The On-Line Community
The sense of an on-line community began to emerge on PLATO in
1973-74, as Notes, Talkomatic, "term-talk", and Personal Notes
were introduced in quick succession. People met and got
acquainted in Talkomatic, and carried on romances via "term-talk"
and Personal Notes. The release of Group Notes in 1976 gave the
community fertile new ground for growth, but by that time it was
already well established. The community had been building its
own additions to the software infrastructure in the form of
multiplayer games and alternative on-line communications. One
such program was Pad, an on-line bulletin board where people
could post graffiti or random musings. Another was Newsreport, a
lighthearted on-line newspaper published periodically by Bruce
Parello, aka The Red Sweater.
With the abundance of special interest notesfiles made possible
by Group Notes, many on-line personalities developed. One of the
best known was Dr. Graper (actually a student at the University
of Delaware named David J. Graper). He began posting wild,
surrealistic stories in a public notesfile where they were not
exactly appropriate, but they were so hilariously entertaining
that people clamored for more, and eventually someone created a
notesfile called Grapenotes as a platform for his ravings.
The early PLATO community was concentrated in Illinois and
consisted mostly of people in academia: educators turned
instructional designers, and students hired as programmers.
Later it grew to include more people from business, government,
and the military as Control Data marketed PLATO as a general-purpose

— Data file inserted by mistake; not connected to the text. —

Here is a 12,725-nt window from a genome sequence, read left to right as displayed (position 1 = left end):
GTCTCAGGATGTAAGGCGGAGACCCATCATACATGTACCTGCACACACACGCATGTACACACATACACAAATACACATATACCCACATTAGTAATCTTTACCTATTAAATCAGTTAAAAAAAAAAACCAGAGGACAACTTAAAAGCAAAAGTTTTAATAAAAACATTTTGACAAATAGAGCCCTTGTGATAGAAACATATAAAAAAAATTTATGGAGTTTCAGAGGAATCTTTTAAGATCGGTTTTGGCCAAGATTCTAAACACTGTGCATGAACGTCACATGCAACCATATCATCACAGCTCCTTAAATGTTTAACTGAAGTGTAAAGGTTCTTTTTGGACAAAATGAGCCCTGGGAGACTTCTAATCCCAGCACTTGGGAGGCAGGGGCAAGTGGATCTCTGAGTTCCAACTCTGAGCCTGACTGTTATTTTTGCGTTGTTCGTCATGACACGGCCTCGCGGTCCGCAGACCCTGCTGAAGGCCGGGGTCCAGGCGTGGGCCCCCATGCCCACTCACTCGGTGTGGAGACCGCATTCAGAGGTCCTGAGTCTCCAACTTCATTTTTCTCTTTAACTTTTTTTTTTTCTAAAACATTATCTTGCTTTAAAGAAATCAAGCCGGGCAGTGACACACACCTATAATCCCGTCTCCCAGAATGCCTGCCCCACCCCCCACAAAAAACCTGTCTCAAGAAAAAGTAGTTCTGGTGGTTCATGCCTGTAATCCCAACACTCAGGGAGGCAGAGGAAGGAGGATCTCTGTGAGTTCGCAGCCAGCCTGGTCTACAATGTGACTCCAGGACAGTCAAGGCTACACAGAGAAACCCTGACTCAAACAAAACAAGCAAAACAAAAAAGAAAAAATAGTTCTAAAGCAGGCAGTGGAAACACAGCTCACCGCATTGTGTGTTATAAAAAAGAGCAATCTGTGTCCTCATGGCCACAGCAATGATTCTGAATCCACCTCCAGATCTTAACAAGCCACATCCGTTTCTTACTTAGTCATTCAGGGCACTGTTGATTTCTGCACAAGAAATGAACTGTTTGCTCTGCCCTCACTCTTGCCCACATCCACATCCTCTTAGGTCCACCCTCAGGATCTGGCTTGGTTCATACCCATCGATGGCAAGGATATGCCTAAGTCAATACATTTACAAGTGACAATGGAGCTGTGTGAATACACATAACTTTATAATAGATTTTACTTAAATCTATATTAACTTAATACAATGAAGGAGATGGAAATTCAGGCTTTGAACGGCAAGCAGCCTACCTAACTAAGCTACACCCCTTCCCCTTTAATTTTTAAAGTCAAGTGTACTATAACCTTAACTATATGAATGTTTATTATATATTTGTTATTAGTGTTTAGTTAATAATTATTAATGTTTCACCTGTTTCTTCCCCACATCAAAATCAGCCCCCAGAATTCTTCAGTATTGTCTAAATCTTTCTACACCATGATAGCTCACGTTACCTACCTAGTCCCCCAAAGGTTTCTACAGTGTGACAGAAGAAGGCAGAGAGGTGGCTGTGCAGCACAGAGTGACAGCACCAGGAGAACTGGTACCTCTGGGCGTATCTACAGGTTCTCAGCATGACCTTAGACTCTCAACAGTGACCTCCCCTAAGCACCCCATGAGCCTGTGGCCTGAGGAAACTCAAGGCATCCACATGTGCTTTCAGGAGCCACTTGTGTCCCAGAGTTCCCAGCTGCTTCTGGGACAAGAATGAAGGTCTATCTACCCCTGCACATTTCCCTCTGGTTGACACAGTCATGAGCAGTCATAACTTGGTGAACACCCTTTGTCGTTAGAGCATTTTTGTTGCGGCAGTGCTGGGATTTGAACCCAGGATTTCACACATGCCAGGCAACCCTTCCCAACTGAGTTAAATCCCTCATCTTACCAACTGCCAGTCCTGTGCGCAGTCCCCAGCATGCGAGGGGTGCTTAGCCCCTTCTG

tool for training. It also grew geographically,
spreading across the United States and around the world. The
building that housed CERL became something of a Mecca to the far-flung
PLATO community. Many people traveled to Urbana to see the
lab and meet those of us who worked there. It was odd to meet
people face to face after getting to know them on-line. My
images of people based on their postings in Notes sometimes
turned out to diverge wildly from reality.
The growing PLATO community also developed all of the problems
that are now well known in on-line communities, such as flaming,
men impersonating women as a prank, etc. Free speech was the
general rule, but there were a few much-discussed incidents in
which political postings in notesfiles were officially quashed
for fear of jeopardizing PLATO's funding. Nobody on PLATO had
ever experienced an on-line community before, so there was a lot
of fumbling in the dark as social norms were established.
Over the years, PLATO has affected many lives in profound ways.
So many real-life marriages have resulted from on-line encounters
that such stories no longer seem remarkable.
Copyright © 1994 by David R. Woolley
Copyright (c) 1996 - 2006 Elizabeth Mattijsen
I appreciate comments, suggestions and bug-reports.
Please send these to firstname.lastname@example.org.